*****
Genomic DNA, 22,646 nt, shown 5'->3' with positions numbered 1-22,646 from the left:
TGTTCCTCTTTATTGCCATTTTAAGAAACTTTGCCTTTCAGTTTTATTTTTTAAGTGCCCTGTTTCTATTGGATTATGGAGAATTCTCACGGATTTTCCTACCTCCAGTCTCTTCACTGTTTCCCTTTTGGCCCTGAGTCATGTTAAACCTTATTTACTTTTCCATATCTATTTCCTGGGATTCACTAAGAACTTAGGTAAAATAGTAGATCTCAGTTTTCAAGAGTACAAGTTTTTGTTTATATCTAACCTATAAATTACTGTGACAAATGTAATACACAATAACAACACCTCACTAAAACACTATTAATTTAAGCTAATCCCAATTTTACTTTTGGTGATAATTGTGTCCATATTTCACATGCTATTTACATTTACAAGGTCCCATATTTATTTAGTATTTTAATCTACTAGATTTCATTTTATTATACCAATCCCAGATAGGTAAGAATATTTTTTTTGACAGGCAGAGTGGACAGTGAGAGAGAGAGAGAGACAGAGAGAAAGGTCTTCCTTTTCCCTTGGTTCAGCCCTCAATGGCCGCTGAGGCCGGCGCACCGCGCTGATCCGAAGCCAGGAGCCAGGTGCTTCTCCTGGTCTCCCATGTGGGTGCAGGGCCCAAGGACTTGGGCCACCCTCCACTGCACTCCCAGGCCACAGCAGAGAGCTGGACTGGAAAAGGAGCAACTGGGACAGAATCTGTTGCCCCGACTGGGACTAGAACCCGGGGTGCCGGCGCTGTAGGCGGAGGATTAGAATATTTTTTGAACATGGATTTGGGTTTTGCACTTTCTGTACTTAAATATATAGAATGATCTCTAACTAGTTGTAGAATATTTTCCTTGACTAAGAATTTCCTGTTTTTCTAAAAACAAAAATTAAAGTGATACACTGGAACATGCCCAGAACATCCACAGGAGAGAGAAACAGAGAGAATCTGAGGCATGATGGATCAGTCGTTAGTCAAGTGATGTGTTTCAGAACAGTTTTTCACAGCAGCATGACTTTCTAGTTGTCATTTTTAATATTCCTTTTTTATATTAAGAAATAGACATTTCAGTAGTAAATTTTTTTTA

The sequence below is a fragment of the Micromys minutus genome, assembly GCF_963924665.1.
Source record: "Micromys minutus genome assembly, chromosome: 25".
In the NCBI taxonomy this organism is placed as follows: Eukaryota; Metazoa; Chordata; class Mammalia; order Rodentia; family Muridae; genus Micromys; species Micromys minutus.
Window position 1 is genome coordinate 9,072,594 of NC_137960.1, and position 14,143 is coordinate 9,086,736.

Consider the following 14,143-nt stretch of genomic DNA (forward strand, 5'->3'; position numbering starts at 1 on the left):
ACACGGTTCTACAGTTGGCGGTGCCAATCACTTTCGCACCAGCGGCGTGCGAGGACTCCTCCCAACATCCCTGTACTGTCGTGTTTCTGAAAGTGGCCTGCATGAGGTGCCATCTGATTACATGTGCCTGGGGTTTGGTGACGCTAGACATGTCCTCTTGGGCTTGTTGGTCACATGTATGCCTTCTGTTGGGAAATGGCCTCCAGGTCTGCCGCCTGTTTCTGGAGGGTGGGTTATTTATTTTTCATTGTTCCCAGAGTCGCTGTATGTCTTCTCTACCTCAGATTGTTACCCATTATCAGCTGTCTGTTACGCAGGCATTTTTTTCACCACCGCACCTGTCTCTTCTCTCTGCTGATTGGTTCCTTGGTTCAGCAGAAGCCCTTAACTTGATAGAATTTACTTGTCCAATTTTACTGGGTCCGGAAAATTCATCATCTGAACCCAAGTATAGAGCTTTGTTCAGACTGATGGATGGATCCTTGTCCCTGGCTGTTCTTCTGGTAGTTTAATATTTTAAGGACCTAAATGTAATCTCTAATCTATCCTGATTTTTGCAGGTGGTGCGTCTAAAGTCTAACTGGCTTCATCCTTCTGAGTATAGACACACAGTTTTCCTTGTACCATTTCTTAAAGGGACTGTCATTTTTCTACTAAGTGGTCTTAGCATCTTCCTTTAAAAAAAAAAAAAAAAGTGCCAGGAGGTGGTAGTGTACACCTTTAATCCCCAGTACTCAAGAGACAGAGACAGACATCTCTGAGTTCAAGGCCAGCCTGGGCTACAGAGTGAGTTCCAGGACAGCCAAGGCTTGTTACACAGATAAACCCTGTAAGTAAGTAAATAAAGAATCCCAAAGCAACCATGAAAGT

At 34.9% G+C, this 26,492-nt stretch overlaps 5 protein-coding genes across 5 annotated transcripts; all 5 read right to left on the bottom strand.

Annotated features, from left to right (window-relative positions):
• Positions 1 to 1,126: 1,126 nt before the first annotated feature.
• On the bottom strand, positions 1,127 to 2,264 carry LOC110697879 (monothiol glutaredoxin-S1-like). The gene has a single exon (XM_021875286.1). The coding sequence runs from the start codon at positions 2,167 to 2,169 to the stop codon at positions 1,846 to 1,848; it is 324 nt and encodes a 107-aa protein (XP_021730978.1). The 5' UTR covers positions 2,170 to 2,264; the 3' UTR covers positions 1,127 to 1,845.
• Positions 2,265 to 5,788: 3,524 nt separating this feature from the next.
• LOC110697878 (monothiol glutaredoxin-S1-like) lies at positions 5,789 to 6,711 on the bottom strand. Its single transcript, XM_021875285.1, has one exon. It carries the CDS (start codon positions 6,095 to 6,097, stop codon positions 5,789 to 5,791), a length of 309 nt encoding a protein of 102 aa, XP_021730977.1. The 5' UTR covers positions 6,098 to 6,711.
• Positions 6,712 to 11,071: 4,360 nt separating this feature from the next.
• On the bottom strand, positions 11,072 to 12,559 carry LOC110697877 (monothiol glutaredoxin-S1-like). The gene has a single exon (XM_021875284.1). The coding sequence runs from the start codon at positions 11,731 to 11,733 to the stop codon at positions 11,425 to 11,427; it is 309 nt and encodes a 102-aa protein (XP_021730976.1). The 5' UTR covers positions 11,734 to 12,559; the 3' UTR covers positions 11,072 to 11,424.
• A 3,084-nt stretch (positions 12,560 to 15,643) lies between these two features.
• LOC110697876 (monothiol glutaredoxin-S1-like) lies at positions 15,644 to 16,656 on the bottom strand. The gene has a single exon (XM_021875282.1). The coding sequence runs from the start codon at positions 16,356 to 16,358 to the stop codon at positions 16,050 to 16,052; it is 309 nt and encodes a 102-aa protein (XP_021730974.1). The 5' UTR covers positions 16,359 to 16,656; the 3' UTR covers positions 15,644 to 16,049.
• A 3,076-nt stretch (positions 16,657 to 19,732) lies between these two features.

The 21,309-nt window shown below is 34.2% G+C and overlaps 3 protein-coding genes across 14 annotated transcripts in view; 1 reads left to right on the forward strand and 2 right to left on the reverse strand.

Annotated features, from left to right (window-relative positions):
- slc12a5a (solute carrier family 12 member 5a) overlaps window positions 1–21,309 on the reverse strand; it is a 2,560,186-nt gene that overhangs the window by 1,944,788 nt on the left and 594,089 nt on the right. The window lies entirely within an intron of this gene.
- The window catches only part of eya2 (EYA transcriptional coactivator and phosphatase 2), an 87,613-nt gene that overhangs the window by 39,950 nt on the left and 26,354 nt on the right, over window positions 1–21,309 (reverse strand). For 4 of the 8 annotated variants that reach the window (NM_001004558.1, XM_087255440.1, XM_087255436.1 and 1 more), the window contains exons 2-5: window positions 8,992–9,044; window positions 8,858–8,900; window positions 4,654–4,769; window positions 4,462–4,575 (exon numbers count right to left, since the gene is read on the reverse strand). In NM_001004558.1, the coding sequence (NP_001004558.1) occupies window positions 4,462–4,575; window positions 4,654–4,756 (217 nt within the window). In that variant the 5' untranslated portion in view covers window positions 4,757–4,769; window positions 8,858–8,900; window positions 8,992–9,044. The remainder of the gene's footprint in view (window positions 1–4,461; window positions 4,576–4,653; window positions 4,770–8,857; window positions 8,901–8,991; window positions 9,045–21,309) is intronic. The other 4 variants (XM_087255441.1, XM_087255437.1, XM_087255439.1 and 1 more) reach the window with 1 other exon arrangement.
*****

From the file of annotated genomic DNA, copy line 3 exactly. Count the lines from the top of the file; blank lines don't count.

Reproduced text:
The sequence below is a fragment of the Micromys minutus genome, assembly GCF_963924665.1.